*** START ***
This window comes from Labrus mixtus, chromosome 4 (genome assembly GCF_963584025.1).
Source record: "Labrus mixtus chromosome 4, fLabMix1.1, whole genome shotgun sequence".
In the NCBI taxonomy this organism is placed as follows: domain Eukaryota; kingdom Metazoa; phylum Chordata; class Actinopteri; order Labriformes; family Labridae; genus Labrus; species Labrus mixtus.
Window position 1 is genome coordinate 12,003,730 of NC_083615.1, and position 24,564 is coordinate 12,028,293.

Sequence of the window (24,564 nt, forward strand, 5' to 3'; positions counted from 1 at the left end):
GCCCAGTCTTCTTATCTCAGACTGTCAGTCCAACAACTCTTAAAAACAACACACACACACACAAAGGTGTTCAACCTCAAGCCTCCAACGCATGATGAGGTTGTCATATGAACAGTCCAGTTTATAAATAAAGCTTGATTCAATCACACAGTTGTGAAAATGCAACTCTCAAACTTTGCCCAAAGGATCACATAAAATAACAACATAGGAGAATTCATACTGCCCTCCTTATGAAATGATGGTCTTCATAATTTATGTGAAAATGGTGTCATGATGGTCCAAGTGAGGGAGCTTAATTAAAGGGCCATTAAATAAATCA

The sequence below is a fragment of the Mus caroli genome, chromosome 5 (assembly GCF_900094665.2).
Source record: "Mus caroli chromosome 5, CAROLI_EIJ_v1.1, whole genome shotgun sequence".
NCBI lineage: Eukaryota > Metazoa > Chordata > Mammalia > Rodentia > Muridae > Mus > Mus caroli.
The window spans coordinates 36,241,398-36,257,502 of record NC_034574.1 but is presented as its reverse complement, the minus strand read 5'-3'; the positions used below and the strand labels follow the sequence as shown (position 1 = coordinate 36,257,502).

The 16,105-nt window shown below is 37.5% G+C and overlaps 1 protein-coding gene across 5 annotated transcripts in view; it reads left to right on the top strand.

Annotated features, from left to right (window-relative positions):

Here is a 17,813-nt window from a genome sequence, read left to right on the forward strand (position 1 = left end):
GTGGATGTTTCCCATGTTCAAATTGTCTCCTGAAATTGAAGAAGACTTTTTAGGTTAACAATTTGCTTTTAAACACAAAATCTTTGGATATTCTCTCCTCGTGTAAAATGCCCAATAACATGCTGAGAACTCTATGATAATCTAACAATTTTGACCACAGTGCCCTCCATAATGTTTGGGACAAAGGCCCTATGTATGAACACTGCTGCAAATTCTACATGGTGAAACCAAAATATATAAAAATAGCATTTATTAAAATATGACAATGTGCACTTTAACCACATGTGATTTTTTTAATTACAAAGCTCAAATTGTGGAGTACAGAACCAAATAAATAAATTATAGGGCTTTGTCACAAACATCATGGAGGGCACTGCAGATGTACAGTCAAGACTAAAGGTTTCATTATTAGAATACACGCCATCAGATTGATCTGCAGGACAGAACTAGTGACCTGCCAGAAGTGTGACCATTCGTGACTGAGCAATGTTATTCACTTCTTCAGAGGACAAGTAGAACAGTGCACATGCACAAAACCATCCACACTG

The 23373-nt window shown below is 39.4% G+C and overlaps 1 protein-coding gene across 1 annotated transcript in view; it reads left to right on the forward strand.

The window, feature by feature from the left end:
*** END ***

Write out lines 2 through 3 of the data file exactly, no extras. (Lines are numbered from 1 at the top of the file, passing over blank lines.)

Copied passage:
Source record: "Labrus mixtus chromosome 4, fLabMix1.1, whole genome shotgun sequence".
In the NCBI taxonomy this organism is placed as follows: domain Eukaryota; kingdom Metazoa; phylum Chordata; class Actinopteri; order Labriformes; family Labridae; genus Labrus; species Labrus mixtus.